Up to five low-performing schools would be turned over to charter operators under a controversial proposal the state House approved Thursday after an extended debate over how to help struggling students.
The bill’s supporters said the state needs to try something new to improve chances for students at schools where academic performance suffers year after year. Opponents said the state should instead spend enough on proven strategies such as early childhood education.
House Bill 1080, which sponsor Republican Rep. Rob Bryan of Charlotte has been working on for more than a year, passed 60-49 and now goes to the state Senate for consideration. Three Democrats voted for the bill, while 11 Republicans and an unaffiliated lawmaker voted against it.
Under the bill, up to five schools selected by a superintendent the State Board of Education hires would become part of an Achievement School District. Charter school operators would run the schools under five-year contracts with optional three-year extensions.
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The N.C. Association of Educators is fighting the bill, while Americans for Prosperity-North Carolina, a group tied to the conservative industrialist Koch brothers, supports it. A group called the Education Freedom Alliance that is working for the bill’s passage ran a full-page ad in the News & Observer this week asking readers to call legislators about it.
Elementary schools in the bottom 5 percent of statewide performance would be eligible for selection. After they were chosen, the schools’ home districts would have the option of putting them in the achievement district, closing the schools, or replacing their principals with school leaders who have experience improving low-performing schools.
Districts transferring schools to the new achievement district could ask to set up iZones, innovation zones, giving the districts the flexibility to run three of their schools like charter schools. For example, they would be able to extend the school day or the academic year, and depart from the state teacher salary schedule.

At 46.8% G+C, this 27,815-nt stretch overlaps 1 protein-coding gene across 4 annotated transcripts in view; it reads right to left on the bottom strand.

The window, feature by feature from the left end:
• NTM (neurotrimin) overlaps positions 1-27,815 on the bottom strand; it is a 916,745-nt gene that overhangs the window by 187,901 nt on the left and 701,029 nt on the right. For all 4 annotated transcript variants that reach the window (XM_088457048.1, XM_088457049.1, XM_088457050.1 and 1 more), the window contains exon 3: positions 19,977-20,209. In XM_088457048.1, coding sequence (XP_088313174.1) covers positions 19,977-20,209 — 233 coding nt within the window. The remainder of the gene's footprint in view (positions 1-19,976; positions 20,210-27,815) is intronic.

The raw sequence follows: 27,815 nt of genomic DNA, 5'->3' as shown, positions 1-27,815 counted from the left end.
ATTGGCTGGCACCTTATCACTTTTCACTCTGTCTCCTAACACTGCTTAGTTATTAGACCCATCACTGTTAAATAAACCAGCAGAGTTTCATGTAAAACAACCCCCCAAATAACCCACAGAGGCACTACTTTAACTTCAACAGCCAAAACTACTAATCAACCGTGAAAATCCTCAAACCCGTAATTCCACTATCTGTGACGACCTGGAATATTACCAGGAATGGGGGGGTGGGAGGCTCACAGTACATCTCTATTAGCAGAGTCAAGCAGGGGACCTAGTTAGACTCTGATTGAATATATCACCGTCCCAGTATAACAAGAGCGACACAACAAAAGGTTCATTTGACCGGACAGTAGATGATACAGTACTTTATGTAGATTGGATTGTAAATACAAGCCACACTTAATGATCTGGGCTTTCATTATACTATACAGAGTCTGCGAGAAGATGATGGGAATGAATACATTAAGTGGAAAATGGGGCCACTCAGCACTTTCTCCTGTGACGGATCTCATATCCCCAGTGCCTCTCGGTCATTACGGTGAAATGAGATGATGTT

Sen. Jerry Tillman, an Archdale Republican and a leader of that chamber’s education committee, said Senate Republicans will take “a long, hard look” at the bill.
The bill has a lot of moving parts, Tillman said, and there may not be enough time to pass it in the ongoing short session of the legislature.
A few states have charter school districts like the district Bryan wants to set up. Both supporters and opponents mentioned those other states in the debate.
A special House committee Bryan led last winter looked in depth at the Achievement School District in Tennessee. A study out of Vanderbilt University found that over three years, the students in those schools weren’t doing any better than comparable schools and that iZone schools were more effective. Joshua Glazier of George Washington University said political backlash created instability for the Tennessee schools, distracting them from their main mission. Operating neighborhood schools rather than schools of choice was a new experience for charter operators.
Bryan said his bill contains safeguards and a gradual roll-out. Two schools would join the district by 2018-19 and the other three by 2019-20, he said. He estimated the total cost at about $1 million.
“Guardrails” in the bill would ensure the selection of quality operators, he said.
“This is not an effort to disrupt or offend districts,” Bryan said. “We are recognizing the need to help those schools that need us the most.”
Opponents, noting the spotty record of such schools in other states, said an Achievement School District was a bad idea.
“It’s a risky experiment, a bad business model,” said Rep. Ken Goodman, a Rockingham Democrat. It would be wiser to give the local districts the money to fix the schools and hold them accountable for doing it, he said.
Rep. Verla Insko, said the state isn’t doing enough to make sure children most in need of quality early education get it.
“We know the answers,” said Insko, a Chapel Hill Democrat. “We just fail to do it.”
But Rep. Cecil Brockman, a prominent Democratic supporter of the special districts, said the state needs to look at new ways to improve chronically low-performing schools. More than two-thirds of African-American students in traditional public schools are failing, he said.
“Please reject the status quo,” said Brockman, who represents a Guilford County district. “We’ve been doing it for years, and these are the numbers.”